After a short smile, her face turned south once again. Tully had that affect. To make people feel simultaneously great and horrible about themselves. She removed herself from her emotions and hung up the phone. “I’m ready,” she stated to the safe.

The letter lay on top of the mechanical creation in perfect austerity. The contents of the safe lay undisturbed upon her opening the door. It forced her stomach into a knot when she realized the necessity of such a device. This safe isn’t meant to protect people from wild beasts or to help people live a happy life or for any truly practical purpose. It has only one purpose; sustaining fear. Not just any fear, but the fear of other human beings in a materialistic world. It’s darwinism gone wrong, like a moth to an artificial light source.

Stripping her shirt, she stepped into the safe and switched on the booklight she’d used since high school. The little guy just wouldn’t quit. It had taken on it’s own personality to her. Deanna hated that she assigned human traits to inanimate objects. Everybody does it, but should they? When she closed the door to the safe, she thought how she had turned the purpose of the safe inside out. She, an animate object, was on the inside, with the inanimate items being protected on the outside. She locked the door with the remote and fumbled her way in the cramped space to reach the lighter sitting atop a gasoline canister. She had the two sticks of dynamite between her legs. When they rubbed against her thigh, she wished she would have thought to use one of the sticks to masturbate earlier. “How poetic.” she mumbled with a half-smile. “Oh well, that’ll be the last opportunity I lose.”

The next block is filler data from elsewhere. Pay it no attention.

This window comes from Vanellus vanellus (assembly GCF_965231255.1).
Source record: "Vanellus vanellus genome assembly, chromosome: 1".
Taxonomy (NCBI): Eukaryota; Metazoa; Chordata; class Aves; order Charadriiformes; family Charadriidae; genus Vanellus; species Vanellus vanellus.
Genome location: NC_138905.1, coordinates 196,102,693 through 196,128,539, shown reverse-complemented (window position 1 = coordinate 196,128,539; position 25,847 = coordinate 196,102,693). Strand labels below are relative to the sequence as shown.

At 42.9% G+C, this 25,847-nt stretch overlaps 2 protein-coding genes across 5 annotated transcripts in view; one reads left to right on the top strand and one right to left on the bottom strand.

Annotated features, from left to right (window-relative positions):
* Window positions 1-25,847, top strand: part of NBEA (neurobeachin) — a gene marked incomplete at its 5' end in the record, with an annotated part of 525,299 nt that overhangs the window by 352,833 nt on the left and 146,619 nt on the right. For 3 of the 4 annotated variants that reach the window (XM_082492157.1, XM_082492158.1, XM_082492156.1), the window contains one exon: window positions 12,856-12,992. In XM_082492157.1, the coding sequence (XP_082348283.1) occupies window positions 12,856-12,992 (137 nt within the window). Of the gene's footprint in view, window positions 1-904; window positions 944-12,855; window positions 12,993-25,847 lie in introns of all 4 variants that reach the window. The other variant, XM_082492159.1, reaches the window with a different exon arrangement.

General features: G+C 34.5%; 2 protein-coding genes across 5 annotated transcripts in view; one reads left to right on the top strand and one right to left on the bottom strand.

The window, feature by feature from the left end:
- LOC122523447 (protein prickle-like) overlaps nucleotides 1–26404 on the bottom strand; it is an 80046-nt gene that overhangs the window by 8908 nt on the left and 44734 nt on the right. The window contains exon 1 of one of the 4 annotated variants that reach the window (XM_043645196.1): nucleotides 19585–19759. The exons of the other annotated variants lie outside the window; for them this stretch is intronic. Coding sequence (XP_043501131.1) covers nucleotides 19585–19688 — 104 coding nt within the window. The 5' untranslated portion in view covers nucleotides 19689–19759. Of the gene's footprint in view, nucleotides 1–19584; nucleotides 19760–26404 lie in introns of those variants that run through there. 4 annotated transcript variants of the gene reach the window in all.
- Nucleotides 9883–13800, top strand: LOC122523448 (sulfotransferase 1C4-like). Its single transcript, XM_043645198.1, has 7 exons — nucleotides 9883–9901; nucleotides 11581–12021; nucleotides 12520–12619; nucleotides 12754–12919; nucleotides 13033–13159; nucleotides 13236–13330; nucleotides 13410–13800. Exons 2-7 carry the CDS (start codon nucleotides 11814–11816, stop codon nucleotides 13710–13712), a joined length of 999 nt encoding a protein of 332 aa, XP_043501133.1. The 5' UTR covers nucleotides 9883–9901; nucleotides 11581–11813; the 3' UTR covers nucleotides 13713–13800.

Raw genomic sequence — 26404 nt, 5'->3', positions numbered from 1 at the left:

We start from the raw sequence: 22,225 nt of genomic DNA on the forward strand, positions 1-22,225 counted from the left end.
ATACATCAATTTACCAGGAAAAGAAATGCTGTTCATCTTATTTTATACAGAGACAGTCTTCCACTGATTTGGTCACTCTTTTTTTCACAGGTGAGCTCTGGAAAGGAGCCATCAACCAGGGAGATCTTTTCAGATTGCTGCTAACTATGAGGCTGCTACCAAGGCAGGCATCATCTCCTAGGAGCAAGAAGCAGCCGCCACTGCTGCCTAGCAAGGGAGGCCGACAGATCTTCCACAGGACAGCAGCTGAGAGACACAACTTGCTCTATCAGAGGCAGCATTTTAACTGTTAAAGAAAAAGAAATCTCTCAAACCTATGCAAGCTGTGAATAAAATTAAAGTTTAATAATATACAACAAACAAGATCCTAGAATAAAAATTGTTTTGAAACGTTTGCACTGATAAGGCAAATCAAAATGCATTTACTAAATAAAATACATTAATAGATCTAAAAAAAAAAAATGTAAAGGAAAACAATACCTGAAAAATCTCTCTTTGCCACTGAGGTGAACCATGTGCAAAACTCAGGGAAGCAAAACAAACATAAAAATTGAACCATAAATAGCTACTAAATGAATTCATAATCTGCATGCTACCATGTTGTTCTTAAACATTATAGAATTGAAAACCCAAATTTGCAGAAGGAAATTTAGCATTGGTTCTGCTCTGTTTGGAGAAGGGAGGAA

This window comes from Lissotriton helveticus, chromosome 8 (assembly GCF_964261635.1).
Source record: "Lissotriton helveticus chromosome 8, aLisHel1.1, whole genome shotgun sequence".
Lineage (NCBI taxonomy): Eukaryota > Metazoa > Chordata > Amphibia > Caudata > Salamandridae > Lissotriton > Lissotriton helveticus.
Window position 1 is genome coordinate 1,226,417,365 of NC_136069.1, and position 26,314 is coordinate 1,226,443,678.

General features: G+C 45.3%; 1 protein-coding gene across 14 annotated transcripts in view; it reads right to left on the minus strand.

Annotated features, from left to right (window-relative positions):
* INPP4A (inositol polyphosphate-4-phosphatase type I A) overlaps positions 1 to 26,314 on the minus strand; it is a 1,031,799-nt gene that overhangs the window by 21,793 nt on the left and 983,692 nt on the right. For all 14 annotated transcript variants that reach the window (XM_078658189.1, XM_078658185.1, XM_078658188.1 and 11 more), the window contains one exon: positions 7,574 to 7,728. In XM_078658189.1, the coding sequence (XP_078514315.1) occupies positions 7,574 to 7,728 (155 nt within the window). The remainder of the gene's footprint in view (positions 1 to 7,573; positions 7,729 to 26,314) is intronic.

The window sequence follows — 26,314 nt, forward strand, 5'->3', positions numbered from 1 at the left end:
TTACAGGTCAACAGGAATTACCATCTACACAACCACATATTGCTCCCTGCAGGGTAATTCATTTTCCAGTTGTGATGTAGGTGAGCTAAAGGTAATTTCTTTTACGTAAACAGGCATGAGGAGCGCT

It’s horribly uncomfortable inside of a safe. Deanna was already running out of air but, she had planned for this. She maneuvered her shoulders and grabbed the small oxygen canister from below, turning the nozzle on full tilt. The fear she had felt earlier disappeared with the euphoric rush of pure oxygen. Her face turned wooden. She lit both sticks of dynamite feeling satisfied that she could finally rest. She felt a pain in her gut first and then an intense burn all over. She didn’t scream. The last thing she saw was the flesh melting from her wrist. Then blindness came with one last thought… Relief. The noise was muffled, but the vibrations shook the entire apartment building. The safe jumped a few inches off the floor and the supporting beams groaned, nearly giving way. Her suicide note floating to the cracked floorboards.

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Nick Napoli

Nick is the fella who crosses the line and drags you, kicking and screaming, to the other side. Once there, he hopes you will begin to realize how liberating it is to cease incessant worries and let go of the mindless social norms that have been so firmly ingrained in our brains. He has held many titles in life: robot's bitch, designer, rocket scientist, gummy candy shot glass manufacturer, asshole, Zine maker, and most recently, ThePotLuck Contributor. "I wouldn't say I've become more radical: I was born radical." -Ai Weiwei